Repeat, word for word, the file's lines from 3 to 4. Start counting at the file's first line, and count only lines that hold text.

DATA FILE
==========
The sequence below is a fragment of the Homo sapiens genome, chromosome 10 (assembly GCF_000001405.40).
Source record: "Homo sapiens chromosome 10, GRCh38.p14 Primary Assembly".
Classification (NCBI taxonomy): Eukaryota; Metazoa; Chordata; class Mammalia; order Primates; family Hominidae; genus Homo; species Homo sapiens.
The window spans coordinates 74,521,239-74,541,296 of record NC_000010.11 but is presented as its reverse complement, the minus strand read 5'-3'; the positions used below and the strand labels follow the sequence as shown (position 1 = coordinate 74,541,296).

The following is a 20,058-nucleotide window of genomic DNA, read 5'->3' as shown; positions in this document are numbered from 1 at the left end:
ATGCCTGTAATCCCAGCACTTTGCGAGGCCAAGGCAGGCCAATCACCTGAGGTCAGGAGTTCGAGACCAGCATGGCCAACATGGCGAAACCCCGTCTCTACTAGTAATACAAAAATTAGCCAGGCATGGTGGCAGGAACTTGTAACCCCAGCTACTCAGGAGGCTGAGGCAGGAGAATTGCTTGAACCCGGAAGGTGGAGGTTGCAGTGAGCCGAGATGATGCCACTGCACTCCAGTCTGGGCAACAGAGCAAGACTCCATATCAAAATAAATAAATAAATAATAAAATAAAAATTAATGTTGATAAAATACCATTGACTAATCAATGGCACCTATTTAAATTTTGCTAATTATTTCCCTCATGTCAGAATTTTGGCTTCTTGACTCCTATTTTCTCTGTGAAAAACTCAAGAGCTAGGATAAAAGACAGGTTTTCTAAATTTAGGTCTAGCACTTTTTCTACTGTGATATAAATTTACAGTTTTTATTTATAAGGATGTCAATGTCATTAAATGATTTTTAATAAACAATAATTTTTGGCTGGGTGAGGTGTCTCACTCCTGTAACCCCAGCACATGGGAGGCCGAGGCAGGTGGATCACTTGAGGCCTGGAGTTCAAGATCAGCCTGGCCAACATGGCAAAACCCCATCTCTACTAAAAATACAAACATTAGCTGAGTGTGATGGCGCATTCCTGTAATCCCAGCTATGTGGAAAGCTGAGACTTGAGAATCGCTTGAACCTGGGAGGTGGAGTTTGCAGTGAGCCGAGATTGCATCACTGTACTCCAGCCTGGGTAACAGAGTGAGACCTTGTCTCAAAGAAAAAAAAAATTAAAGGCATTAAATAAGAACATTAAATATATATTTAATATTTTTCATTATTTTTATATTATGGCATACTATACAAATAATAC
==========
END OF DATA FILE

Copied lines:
Classification (NCBI taxonomy): Eukaryota; Metazoa; Chordata; class Mammalia; order Primates; family Hominidae; genus Homo; species Homo sapiens.
The window spans coordinates 74,521,239-74,541,296 of record NC_000010.11 but is presented as its reverse complement, the minus strand read 5'-3'; the positions used below and the strand labels follow the sequence as shown (position 1 = coordinate 74,541,296).